Life Drawing

Since week one I believe that I have improved in life drawing. At the beginning I found it extremely difficult and felt that there was a lot to take in but as the weeks have passed I am getting more and more comfortable with drawing and taking on each new task as it comes. However; there are still areas that I am struggling with such as perspective. The photos below show some of my work from the first week of life drawing and some of the drawings from my most recent class (old work at the top, new work at the bottom).

 

At the beginning I struggled greatly with proportions and capturing the movement of the model, which was always pointed out to me during class. I really like how we get feedback/constructive criticism during the class because it helps me to understand what I am doing right and what could be improved upon. I decided that I would need to practice outside of class to improve at a pace I was happy with; so while I was looking at some of last years first years blogs I came across a life drawing website called Line of Action that allowed you a set amount of time to draw models. I thought that this would be perfect for helping me with proportions. At first I wasn’t entirely comfortable with drawing using Conte a Paris pastels so I started by practicing using pencil. It became clear very quickly that Conte were much better for drawing movement. I still enjoy drawing figures with pencil but try to practice mainly using Conté pastels because it’s what we use in class.

The images above show some of the work that I did at home using the Line of Action website. The pencil sketches were drawn very early in the semester and the pastel sketches were drawn very recently.

From week two of life drawing and onwards we were told to start off the sketch drawing the movement of the model using the flat part of the pastel. At first I found this very difficult and was told I was focusing too much on the outline of the model as opposed to their movement. The images below show some of my earlier work and some of my more recent sketches from life drawing. After practicing in each class and outside of class I now find it much easier to quickly capture the movement of the model using the Conté a Paris pastels. (Early work on the left and more recent work on the right below) I feel as though the earlier sketches are much more ridged in comparison to the recent sketches; which show a more fluid movement.

In the last few weeks of life drawing we were given different tasks such as drawing the model with a hat on or drawing them as cartoon characters Dirk the Daring and Madam Mim. I have found these classes particularly difficult because I have always had issues with drawing in perspective. One of the books on our reading list by Michael D. Mattesi called Force: Dynamic Life Drawing For Animators; is really helping me to understand perspective better. When talking about drawing the human face in perspective he states “know how to draw the right angles of a box in space and then how to squeeze those angles to give your drawings much more depth. Pay attention to the vertical and horizontal lines and how they need to converge to suggest a plane progressing back into space” (Mattesi, 2006, p.59). The picture below is from Mattesi’s book alongside this statement. He explains how by drawing the portrait in the box that it helps to keep everything in perspective.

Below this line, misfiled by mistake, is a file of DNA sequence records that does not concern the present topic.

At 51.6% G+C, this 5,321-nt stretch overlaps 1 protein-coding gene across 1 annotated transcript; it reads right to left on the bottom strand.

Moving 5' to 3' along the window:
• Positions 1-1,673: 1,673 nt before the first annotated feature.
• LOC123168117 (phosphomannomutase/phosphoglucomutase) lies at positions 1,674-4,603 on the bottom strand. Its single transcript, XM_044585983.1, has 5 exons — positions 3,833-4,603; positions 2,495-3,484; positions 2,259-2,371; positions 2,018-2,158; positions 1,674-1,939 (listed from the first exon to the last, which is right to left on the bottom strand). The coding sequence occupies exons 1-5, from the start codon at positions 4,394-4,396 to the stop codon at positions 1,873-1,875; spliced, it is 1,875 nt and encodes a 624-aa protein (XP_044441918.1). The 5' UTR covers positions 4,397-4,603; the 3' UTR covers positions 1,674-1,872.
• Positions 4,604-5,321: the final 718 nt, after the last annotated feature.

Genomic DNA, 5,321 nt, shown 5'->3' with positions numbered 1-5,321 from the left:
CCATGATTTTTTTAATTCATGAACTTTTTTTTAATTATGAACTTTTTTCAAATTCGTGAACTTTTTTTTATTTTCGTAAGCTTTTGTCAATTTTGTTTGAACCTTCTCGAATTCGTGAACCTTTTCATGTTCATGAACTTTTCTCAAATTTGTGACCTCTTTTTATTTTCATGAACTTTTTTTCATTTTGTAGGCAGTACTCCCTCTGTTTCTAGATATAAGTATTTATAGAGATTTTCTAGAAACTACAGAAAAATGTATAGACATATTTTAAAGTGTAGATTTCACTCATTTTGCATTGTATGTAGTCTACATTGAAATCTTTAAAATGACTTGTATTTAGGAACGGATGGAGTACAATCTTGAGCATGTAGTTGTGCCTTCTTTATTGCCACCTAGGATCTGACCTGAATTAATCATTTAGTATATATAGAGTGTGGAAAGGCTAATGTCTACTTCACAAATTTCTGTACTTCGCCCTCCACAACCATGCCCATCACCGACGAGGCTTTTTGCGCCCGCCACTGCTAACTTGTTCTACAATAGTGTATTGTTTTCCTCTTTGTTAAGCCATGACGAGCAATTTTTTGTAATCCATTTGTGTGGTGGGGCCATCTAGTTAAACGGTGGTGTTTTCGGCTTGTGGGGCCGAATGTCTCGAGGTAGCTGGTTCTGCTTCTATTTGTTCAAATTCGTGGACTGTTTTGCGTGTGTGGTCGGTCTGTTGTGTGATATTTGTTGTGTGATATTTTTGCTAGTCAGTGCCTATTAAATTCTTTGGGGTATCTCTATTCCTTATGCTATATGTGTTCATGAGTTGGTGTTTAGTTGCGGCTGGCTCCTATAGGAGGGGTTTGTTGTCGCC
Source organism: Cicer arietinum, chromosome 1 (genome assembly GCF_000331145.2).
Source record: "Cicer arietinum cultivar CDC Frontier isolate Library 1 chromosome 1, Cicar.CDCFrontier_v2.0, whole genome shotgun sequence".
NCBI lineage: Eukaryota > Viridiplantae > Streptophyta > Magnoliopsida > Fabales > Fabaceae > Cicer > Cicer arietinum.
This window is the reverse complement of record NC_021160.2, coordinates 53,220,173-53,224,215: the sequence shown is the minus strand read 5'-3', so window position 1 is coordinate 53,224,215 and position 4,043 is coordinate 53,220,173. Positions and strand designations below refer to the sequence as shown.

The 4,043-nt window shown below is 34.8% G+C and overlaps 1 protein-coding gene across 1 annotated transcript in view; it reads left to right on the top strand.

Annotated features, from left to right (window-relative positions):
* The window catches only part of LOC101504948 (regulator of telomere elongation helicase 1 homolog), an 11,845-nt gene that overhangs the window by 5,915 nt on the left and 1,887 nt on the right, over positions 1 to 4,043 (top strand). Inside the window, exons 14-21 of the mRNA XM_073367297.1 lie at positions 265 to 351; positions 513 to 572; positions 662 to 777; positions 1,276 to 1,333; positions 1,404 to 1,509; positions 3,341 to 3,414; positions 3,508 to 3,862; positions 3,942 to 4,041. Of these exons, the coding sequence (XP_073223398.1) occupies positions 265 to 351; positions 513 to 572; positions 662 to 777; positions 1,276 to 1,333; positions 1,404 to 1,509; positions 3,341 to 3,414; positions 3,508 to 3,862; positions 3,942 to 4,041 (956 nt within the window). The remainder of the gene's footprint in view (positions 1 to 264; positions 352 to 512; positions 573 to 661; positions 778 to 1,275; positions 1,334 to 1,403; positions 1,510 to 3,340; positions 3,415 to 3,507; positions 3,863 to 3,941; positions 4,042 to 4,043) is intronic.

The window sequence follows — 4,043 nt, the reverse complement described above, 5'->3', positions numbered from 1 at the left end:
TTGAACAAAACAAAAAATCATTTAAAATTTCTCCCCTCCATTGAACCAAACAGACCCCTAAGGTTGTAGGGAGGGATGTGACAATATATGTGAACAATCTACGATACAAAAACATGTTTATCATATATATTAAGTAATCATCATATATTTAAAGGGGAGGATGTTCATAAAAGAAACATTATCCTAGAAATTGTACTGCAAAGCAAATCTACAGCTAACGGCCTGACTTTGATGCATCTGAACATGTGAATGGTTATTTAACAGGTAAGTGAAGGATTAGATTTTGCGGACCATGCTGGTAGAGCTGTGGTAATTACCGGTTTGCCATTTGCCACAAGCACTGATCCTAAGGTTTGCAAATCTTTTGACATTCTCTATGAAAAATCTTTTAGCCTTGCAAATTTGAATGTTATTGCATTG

head

We were given an ongoing homework; alongside weekly homework’s throughout the semester that were to practice drawing the Winnie the Pooh model sheet. Another one of the books on our reading list Advanced Animation by Preston Blair helped me with this particular area of life drawing. The book focuses on drawing very cartoony humans and animals. When talking about drawing the head of a character he states; “a correct perspective framework should first be drawn. Then the details constructed over this form” (Blair, 1949, p.1). He then goes on to describe the process of making sure that the head of the animal is in the correct perspective giving examples along the way. This really helped my drawings of Pooh. The images below show my first attempt at drawing the bear and my most recent one. I believe there is good progression (first on the left, most recent on the right).

Although I feel that I have improved since the start of the semester I know there is still a long way to go before I can comfortably draw figures in perspective. Moving forward I plan to practice more often outside of class with perspective and to research more into it using the reading lists as well as other books, video tutorials and other sources. Overall I am quite happy with my progression during this semester and am excited to learn more in the second.

 

References

Mattesi, M. (2006). Force. 1st ed. Amsterdam: Focal Press.

Blair, P. (1949). Advanced animation. 1st ed. [Laguna Beach]: Foster.

Advertisements